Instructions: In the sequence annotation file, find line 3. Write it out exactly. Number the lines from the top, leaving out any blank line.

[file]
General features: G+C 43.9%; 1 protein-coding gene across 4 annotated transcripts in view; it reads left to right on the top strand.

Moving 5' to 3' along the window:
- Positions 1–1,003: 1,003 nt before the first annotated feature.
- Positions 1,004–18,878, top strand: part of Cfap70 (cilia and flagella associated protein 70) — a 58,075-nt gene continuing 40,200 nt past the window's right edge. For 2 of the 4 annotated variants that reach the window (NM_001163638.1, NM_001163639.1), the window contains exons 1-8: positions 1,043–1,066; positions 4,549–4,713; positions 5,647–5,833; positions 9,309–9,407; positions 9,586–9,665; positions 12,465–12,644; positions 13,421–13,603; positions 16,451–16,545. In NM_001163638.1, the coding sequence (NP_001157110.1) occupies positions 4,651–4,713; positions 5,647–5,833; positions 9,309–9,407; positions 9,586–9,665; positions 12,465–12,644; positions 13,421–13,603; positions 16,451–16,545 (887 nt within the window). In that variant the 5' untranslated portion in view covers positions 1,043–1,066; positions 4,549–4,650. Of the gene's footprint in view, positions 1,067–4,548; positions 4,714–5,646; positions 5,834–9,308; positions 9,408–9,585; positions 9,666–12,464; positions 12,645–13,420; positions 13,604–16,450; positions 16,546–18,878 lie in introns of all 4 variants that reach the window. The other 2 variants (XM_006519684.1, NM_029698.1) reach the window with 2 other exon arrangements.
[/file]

- Positions 1–1,003: 1,003 nt before the first annotated feature.